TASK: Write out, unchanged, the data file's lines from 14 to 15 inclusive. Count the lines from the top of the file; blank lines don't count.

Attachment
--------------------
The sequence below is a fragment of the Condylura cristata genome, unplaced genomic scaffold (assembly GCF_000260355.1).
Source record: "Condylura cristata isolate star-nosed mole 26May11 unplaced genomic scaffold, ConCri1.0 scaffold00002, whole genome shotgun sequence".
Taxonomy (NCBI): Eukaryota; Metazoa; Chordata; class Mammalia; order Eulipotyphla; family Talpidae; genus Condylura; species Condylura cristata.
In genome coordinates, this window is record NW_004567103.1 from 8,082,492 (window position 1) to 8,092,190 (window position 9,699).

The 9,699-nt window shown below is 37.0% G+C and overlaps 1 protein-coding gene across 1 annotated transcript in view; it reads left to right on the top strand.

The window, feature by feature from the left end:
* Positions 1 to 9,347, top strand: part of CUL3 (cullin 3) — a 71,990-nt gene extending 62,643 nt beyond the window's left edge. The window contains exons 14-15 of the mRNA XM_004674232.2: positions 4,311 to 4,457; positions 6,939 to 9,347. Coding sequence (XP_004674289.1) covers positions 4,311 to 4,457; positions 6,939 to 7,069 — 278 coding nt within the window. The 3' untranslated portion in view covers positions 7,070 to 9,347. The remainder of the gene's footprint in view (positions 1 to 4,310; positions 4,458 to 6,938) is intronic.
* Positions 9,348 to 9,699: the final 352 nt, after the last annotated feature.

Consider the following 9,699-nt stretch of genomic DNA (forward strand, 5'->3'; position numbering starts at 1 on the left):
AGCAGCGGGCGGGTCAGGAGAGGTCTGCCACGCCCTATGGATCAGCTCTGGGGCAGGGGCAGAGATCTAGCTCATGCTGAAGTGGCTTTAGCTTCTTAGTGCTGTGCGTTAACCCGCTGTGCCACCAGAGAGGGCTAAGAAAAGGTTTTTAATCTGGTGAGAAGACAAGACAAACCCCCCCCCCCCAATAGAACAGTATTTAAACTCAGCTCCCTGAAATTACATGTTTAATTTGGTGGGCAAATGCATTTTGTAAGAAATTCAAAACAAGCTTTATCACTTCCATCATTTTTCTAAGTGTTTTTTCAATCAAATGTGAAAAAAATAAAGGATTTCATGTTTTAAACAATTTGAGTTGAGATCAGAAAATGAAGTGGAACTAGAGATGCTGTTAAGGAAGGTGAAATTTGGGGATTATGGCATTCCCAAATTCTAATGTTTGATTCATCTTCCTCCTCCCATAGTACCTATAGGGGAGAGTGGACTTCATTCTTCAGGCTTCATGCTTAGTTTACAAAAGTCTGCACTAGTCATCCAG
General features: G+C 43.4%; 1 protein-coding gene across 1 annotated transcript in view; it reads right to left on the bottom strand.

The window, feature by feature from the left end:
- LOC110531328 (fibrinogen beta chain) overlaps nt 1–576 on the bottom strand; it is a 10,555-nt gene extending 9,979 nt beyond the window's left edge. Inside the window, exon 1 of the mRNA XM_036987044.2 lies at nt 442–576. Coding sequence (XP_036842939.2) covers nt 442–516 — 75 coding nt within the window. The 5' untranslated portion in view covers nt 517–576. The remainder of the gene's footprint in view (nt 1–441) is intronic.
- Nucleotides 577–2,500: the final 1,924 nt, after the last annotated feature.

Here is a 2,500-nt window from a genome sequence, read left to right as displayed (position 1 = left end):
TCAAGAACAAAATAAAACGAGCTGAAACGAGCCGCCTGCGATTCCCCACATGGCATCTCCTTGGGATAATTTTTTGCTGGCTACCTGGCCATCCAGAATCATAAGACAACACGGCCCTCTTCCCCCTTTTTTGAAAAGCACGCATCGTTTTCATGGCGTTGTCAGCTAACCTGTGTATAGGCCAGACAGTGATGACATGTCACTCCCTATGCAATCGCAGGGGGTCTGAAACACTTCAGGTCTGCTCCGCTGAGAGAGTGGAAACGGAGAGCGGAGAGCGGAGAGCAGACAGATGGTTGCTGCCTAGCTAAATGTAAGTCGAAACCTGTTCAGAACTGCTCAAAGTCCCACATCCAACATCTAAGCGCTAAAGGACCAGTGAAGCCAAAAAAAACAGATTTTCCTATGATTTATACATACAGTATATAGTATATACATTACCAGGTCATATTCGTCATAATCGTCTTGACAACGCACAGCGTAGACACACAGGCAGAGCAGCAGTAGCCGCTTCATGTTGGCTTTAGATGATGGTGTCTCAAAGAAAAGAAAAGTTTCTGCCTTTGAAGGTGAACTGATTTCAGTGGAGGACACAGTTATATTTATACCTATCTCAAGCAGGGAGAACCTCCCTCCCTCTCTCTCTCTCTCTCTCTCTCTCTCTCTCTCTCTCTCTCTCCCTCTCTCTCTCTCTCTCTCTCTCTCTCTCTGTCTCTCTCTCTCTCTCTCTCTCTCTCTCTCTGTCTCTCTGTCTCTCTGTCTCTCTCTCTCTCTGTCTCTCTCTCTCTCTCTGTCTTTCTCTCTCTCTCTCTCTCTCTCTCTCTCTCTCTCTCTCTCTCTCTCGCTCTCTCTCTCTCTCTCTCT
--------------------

- Nucleotides 577–2,500: the final 1,924 nt, after the last annotated feature.

Here is a 2,500-nt window from a genome sequence, read left to right as displayed (position 1 = left end):